Can you readily find that short Phillips-head screw driver when you need it? Do you have a collection of rusty screws and bent nails floating around in your tool box to jab you? Organizing your tool box is a great rainy day project that you will have a hard time getting to, but will save you time and “ouchies” later.

How to get started? Take a tarp or old piece of carpet and spread it out on the floor. Go ahead, just dump the contents of your tool box out in the middle of it. What do you have there? Start sorting tools into piles, screw drivers to the left, socket sets to the right. You get the idea.

While the tool box is empty, give it a good washing on the outside with a household detergent. If it’s greasy, wipe it down with shop rag containing a little paint-thinner. Be sure to work in a well ventilated place so the fumes will not make you light-headed. Wipe the inside, too.

Now back to your piles. Look at each tool and clean them as you work. Are they in good working order and free from rust. Throw away that broken wrench, but make a note to replace it. Now sort through all those loose screws, washers and nails and put them into containers, even zip bags will do.

Once clean and dry, cut a piece of cardboard and fit it into the bottom. It will absorb any grease or oil from your tools. Do you still have the case for your socket set? Arrange the sockets in size order. Do you have an assortment of wrenches or screw drivers? How about bundling them in a piece of fabric (felt works great – it’s soft, absorbent and doesn’t ravel around the edges). Tie them with a long twist tie or reusable zip-tie. Have a bunch of loose ties? Use one to fasten the rest together.  Things are looking better.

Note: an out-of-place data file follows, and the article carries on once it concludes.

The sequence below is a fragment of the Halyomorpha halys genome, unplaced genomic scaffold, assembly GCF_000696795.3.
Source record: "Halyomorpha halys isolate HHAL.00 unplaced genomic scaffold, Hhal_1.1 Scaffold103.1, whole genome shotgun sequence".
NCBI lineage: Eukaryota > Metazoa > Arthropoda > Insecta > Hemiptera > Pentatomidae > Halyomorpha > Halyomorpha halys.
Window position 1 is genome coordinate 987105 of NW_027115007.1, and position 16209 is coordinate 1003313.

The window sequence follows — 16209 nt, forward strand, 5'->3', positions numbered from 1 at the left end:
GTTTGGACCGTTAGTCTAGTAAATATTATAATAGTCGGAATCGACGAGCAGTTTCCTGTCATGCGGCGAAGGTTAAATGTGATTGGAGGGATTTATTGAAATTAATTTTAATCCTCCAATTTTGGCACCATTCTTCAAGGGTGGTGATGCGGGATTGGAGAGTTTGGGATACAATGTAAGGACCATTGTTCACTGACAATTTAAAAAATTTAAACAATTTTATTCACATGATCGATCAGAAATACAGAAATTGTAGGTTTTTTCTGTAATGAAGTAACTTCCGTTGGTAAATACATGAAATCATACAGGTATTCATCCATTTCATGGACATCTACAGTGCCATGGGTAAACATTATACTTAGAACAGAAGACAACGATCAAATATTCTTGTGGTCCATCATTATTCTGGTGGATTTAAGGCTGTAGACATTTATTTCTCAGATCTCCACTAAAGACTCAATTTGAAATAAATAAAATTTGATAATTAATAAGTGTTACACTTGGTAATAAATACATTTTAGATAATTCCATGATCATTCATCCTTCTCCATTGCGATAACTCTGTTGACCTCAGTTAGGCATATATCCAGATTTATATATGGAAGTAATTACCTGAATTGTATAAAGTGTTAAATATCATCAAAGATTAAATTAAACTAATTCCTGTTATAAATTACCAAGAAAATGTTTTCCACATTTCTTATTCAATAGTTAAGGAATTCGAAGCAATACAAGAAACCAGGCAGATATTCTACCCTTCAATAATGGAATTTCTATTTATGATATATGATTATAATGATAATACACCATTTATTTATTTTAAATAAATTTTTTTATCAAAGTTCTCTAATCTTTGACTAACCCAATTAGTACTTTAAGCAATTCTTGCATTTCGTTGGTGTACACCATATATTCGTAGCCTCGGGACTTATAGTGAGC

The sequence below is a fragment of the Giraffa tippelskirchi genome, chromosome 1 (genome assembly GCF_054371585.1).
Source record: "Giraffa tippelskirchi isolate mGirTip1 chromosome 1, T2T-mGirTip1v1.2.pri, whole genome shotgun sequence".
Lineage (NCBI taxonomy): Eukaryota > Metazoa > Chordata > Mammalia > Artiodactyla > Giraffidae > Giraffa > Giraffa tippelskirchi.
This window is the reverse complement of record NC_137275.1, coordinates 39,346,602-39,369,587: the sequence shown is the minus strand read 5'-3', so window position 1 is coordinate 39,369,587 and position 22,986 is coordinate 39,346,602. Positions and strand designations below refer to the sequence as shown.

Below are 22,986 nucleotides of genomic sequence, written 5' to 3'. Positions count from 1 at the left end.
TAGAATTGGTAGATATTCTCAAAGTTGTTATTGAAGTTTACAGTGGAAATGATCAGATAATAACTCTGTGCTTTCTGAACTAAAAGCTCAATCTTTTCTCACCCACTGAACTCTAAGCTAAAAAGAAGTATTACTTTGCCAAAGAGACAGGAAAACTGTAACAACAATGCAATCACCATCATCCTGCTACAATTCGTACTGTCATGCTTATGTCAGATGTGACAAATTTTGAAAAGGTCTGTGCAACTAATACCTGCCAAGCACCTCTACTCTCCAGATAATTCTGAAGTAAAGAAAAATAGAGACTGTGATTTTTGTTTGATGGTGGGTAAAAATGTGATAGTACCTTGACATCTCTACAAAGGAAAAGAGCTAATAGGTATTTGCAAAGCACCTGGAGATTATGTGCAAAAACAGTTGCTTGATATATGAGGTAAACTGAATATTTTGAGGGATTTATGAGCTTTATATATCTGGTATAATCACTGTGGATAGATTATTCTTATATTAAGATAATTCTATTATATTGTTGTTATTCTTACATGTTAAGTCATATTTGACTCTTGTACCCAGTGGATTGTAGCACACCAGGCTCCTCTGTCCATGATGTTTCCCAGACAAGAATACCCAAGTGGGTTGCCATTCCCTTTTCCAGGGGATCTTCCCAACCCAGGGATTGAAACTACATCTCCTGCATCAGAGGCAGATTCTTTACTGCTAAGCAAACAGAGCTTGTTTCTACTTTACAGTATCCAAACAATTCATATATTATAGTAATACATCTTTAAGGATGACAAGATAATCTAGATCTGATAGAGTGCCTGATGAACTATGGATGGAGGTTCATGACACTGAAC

Most tool boxes come with a shallow tray that fits on top. Put the small accessories in the top along with your favorite flat and Phillips head screwdrivers, wire cutters, pliers, and tape measure. Reassemble the rest of the tools into the bottom of the tool box. Put the least used tools in first. Leave enough space for the tray to fit in and the top to latch.

Do you have battery operated items, like flashlights? Keep them in the top tray as well. Remember to store the batteries in a zip bag outside of the tool. Corroding batteries can ruin them or they could get switched on accidentally and run the battery down. Some discount tool stores publish coupons for free multimeters, tape measures, etc., stock up on these now.

Did they all fit? Okay, if not now you have an excuse (who ever needed one?) to buy another box. Don’t forget to replace those broken tools, too while you’re shopping.



Billie Nicholson, editor
September 2015

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